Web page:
Last Year’s Winner: Billy Crudup, “The Morning Show”
Still Eligible: No.
Hot Streak: Peter Dinklage was the last actor to earn back-to-back wins in the Best Supporting Actor, Drama category, and that was just a few years ago: 2018-2019. Before that, you have to go back to 1995-1996 to find a repeat winner, when Ray Walston took home two Emmys for “Picket Fences.” Billy Crudup will have a chance to defend his title when “The Morning Show” returns, but he won’t repeat this year, since Season 2 will not be released in time.
Fun Fact: Though it’s rare for the same actor to win in consecutive years (only eight have done it, and only one has done it in the last 25 years), programs fare slightly better and repeat winners still surface regularly. Joe Pantoliano and Michael Imperioli won the Supporting category for “The Sopranos” in 2003 and 2004, while Richard Schiff, Bradley Whitford, and John Spencer won for “The West Wing” between 2000 – 2002. (Plus, each of Aaron Paul’s three Emmy wins were separated by one year, and “Lost” won twice in three years from 2007 – 2009.)
Notable Ineligible Series: Billy Crudup and Mark Duplass in “The Morning Show” (Season 2 will not be eligible); Nicolas Braun, Kieran Culkin, and Matthew Macfadyen in “Succession” (Season 3 is not expected to be eligible); Giancarlo Esposito and Jonathan Banks in “Better Call Saul” (Season 6 will not be eligible); Jeffrey Wright in “Westworld” (Season 4 will not be eligible); David Harbour in “Stranger Things” (Season 4 is not expected to be eligible)
At the bottom of this page are IndieWire Deputy TV Editor Ben Travers’ predictions for Best Supporting Actor in a Drama Series. This article will be updated throughout the season, along with all our predictions, so make sure to keep checking IndieWire for the latest news from the 2020 race. Voting for the 2021 Emmys will be held from June 17 through June 28 (with polls closing at 10 p.m. PT). Emmy nominations will be announced Tuesday, July 13. The Creative Arts Emmy Awards will be given out in September, at a date (or dates) to be announced. The 73rd Annual Primetime Emmy Awards will take place Sunday, September 19. CBS is broadcasting the ceremony.
The State of the Race
The supporting races in every genre are always tricky to predict, given the sheer number of submissions, but this year’s crop of Drama actors may be damn near impossible. For starters, the category is likely to field eight nominees for only the second time ever. Last year marked the first expansion, but only one of the 2020 nominees remains eligible in 2021. That’s right. Seven of eight slots are unclaimed, which means there’s a massive opportunity for various series to establish an Emmy foothold by snagging one, two, or even three nominations.
Let’s start with who’s likely to be sticking around: Bradley Whitford earned his first nomination for “The Handmaid’s Tale” in the Guest Actor category, and after winning that trophy in 2019, he snagged a nomination in the Supporting field last year. Expect the seven-time nominee and three-time winner to return, and there may be more “Handmaid’s” actors along with him. Joseph Fiennes hasn’t been nominated since 2018, but this year’s dip in competition could usher him back into the race. O.T. Fagbenle (who will also be starring in “Black Widow”) and Max Minghella have never been nominated for “The Handmaid’s Tale,” but never say never with this show: Its cast has done extremely well with voters through three seasons.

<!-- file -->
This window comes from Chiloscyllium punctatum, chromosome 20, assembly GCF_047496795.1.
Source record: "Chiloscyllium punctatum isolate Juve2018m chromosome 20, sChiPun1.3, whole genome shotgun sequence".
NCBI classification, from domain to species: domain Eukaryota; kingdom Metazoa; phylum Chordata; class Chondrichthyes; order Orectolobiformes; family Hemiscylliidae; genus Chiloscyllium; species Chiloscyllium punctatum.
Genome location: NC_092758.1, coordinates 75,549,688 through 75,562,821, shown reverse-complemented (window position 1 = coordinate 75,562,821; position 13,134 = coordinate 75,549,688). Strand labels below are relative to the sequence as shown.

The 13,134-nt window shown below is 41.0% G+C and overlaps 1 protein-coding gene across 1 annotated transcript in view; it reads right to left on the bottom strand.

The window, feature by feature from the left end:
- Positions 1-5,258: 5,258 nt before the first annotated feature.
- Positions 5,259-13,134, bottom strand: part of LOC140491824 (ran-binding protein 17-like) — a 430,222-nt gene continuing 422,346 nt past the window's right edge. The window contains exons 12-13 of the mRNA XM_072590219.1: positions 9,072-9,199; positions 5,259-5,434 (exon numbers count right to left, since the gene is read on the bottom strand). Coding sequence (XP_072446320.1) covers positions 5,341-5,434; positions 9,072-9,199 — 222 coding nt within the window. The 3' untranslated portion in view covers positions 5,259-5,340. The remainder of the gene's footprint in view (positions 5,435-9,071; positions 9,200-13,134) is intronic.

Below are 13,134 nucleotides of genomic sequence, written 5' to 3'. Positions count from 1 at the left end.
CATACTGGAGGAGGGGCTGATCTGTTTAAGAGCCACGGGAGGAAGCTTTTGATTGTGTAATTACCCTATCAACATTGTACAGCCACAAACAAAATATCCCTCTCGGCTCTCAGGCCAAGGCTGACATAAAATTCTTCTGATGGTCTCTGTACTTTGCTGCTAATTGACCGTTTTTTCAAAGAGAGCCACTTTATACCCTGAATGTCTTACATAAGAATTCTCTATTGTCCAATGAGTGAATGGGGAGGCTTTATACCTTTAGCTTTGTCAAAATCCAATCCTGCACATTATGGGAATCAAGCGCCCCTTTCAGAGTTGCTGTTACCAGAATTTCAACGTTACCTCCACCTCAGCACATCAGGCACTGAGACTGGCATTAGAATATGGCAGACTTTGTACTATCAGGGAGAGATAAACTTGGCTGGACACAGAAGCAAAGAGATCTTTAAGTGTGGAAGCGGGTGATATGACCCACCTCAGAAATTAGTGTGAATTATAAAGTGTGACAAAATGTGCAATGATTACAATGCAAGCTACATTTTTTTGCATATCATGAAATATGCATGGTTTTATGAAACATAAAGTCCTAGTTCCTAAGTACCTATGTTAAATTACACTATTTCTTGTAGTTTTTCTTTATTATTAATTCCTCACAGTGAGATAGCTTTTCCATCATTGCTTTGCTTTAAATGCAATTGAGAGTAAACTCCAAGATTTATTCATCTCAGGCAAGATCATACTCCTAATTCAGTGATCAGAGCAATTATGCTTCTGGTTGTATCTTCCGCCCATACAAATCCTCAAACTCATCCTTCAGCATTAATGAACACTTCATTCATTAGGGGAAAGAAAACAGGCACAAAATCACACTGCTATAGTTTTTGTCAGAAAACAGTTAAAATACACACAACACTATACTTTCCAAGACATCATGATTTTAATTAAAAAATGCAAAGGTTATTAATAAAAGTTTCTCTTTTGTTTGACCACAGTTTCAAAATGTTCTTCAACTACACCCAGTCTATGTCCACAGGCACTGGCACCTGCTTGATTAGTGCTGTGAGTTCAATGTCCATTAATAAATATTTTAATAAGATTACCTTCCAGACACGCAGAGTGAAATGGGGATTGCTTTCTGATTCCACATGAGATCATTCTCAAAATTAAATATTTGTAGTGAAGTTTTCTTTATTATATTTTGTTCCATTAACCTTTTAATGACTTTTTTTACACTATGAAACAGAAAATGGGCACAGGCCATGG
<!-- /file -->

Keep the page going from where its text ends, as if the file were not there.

Netflix, meanwhile, is hoping Tobias Menzies can follow in the footsteps of past “Crown” nominees (Matt Smith in 2019 and John Lithgow, who won, in 2018) and earn his first nomination. There’s also Jonathan Bailey of “Bridgerton” to consider and Ben Barnes from “Shadow and Bone.” Disney+ will be betting on Giancarlo Esposito to move from a Guest Actor nod in Season 1 to a Supporting Actor nomination in Season 2 for “The Mandalorian,” and NBC is hoping whoever turned out for Chris Sullivan in 2019 puts the “This Is Us” actor’s name on their ballots again this year.
HBO, meanwhile, has a bevy of strong contenders. Michael Kenneth Williams has been nominated four times in the last six years, and he’s got a great shot at No. 5 with “Lovecraft Country.” The return of “In Treatment,” a half-hour drama whose actors resonated with TV Academy voters in the past, could bode well for Season 4 co-stars Anthony Ramos, John Benjamin Hickey, and even Joel Kinnaman. Then there’s “Perry Mason,” which features 12-time nominee and six-time winner John Lithgow, as well as beloved “Barry” nominee Stephen Root. (Shea Whigham and Chris Chalk are also worthy of consideration for their first Emmy nominations.) Rounding out HBO’s top crop of supporting stars are a pair of deserving long shots: Scott Mescudi (aka Kid Cudi) delivered a passionate yet measured turn in Luca Guadagnino’s “We Are Who We Are,” and Ken Leung is the elder scene-stealer in a cast of youngsters on “Industry.”
With plenty more names bouncing around town, it will be difficult to discern who makes the most noise until June is upon us, but one thing’s for certain: There’s going to be a lot of new faces in the Supporting Actor race.
- Bradley Whitford, “The Handmaid’s Tale”
- Michael Kenneth Williams, “Lovecraft Country”
- Tobias Menzies, “The Crown”
- John Lithgow, “Perry Mason”
- Anthony Ramos, “In Treatment”
- John Benjamin Hickey, “In Treatment”
- Joseph Fiennes, “The Handmaid’s Tale”
- Jonathan Bailey, “Bridgerton”
Contenders: Giancarlo Esposito, “The Mandalorian”; Chris Sullivan, “This Is Us”; Asia Kate Dillon, “Billions”; Ryan Jamaal Swain, “Pose”; Joel Kinnaman, “In Treatment”; O.T. Fagbenle, “The Handmaid’s Tale”; Max Minghella, “The Handmaid’s Tale”; Wes Bentley, “Yellowstone”; Richard Cabral, “Mayans M.C.”; Gabriel Bateman, “The Mosquito Coast”
In a Perfect World: Scott Mescudi (Kid Cudi), “We Are Who We Are”; Ken Leung, “Industry”; Michael Stuhlbarg, “Your Honor”